• About 39 percent of Baby Boomers want to retire to a rural community, such as a farm or a small town, according to a Better Homes poll.
  • About 27 percent want to move to an active adult community that offers activities like rock climbing and yoga.
  • And 26 percent said they want to retire to a city.

Baby Boomers have historically been considered a very influential generation, in part because of their sheer size. And their latest activity on the national real estate market is likely to have a major impact on the state of the housing market for many years to come.

After all, about 10,000 Americans turn 65 every day, according to the Pew Research Center in Washington. And it’s estimated that between 2010 and 2020, Americans age 65 to 74 will jump 51 percent.

Experts are also saying that the Baby Boomer generation is expected to stay in the housing market longer than the previous generation.

Some even predict that Baby Boomers will be purchasing and selling properties well into their 80s because they have led active and healthier lives for a longer period than their parents.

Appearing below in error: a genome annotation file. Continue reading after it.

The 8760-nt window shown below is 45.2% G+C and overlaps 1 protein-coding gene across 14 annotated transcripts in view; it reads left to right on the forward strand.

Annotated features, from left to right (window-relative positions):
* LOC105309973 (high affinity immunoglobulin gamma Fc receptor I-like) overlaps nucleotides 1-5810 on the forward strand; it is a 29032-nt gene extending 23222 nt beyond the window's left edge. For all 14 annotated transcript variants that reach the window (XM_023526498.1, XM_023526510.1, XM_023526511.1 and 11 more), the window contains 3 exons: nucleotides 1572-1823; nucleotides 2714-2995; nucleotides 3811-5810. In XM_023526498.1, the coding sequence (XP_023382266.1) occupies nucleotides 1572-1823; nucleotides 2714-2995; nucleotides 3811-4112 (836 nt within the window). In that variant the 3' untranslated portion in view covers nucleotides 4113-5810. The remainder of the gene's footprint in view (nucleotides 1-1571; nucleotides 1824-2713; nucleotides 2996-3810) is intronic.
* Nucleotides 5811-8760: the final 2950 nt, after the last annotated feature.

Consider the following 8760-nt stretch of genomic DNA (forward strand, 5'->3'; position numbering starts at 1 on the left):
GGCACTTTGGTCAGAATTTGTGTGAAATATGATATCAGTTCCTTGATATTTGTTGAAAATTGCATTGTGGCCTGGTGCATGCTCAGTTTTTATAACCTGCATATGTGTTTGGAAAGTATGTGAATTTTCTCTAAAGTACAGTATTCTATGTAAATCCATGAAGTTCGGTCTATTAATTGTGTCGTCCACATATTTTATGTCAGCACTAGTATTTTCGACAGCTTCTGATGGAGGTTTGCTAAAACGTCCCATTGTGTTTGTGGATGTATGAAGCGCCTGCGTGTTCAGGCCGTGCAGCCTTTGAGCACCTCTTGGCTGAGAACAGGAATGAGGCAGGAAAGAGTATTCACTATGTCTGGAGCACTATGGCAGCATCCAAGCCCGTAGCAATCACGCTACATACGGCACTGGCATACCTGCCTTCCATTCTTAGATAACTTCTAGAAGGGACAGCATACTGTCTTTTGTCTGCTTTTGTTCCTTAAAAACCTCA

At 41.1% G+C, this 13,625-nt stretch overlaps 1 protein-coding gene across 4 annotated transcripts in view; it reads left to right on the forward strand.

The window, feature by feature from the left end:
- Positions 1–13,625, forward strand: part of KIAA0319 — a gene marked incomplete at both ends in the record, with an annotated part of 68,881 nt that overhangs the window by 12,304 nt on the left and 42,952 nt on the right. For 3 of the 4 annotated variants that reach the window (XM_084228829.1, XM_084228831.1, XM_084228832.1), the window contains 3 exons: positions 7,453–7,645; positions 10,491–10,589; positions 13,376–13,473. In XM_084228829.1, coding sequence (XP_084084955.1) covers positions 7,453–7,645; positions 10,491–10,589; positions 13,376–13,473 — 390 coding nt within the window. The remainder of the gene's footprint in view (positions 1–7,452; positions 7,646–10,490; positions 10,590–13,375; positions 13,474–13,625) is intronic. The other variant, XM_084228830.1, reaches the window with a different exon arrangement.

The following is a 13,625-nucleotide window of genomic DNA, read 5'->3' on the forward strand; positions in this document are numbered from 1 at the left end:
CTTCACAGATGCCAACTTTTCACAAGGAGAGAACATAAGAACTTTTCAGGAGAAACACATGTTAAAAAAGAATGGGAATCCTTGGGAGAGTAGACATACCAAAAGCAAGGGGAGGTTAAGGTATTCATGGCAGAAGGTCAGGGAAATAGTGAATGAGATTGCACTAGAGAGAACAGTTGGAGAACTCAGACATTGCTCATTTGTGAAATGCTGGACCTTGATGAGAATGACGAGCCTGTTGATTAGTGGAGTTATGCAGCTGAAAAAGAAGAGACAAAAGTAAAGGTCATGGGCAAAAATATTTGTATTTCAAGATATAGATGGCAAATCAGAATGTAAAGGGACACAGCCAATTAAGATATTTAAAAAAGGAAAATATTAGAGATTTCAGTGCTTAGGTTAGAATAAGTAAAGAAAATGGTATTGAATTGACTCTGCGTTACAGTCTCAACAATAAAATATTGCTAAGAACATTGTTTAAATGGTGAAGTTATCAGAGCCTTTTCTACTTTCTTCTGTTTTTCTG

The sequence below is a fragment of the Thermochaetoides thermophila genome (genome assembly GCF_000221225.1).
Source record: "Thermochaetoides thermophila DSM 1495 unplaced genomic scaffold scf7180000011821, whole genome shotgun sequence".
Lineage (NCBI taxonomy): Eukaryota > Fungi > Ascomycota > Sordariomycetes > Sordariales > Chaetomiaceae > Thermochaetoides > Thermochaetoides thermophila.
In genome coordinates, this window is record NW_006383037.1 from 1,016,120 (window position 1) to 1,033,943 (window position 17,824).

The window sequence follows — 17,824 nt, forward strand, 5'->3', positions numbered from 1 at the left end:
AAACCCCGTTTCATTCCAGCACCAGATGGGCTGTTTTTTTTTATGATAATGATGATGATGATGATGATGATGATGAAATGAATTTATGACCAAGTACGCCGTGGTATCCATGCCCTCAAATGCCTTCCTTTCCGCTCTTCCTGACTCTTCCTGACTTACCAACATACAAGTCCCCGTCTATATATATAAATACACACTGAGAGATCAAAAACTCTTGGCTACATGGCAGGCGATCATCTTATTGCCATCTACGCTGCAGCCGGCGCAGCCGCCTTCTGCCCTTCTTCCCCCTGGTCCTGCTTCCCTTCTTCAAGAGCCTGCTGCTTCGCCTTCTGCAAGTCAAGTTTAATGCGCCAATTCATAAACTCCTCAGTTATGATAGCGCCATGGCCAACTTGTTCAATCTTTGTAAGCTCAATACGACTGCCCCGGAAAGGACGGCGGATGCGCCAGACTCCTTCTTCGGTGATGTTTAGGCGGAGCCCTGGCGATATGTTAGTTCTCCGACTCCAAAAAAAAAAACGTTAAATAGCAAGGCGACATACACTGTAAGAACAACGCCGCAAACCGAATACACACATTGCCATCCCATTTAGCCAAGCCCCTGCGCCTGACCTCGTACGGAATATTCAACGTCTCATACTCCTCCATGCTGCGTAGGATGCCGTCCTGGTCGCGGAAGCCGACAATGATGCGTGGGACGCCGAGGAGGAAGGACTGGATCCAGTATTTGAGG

Keeping An Eye on Key Real Estate Trends for You

It will be interesting to see how the Baby Boomer generation continues to shape real estate trends on a national scale.

We’ll keep you posted on this trend as well as any other trends that may affect you as a home buyer or seller.

Make sure to check back on July 1 for even more valuable information that will help you navigate the local real estate market.

Report: U.S. Home Sales Increase for the First time in 2014

US home salesReal estate experts all across the country were thrilled to hear the latest numbers on the national housing market recently.

That’s because sales of existing U.S. homes showed a slight increase between March and April, reversing a 12-month trend in which home purchases had been dropping.

This wasn’t the only good news that the National Association of Realtors had to share, either.

Experts Encouraged By Recent Sales Data for National Housing Market

Here are some of the highlights of the recent report from the National Association of Realtors: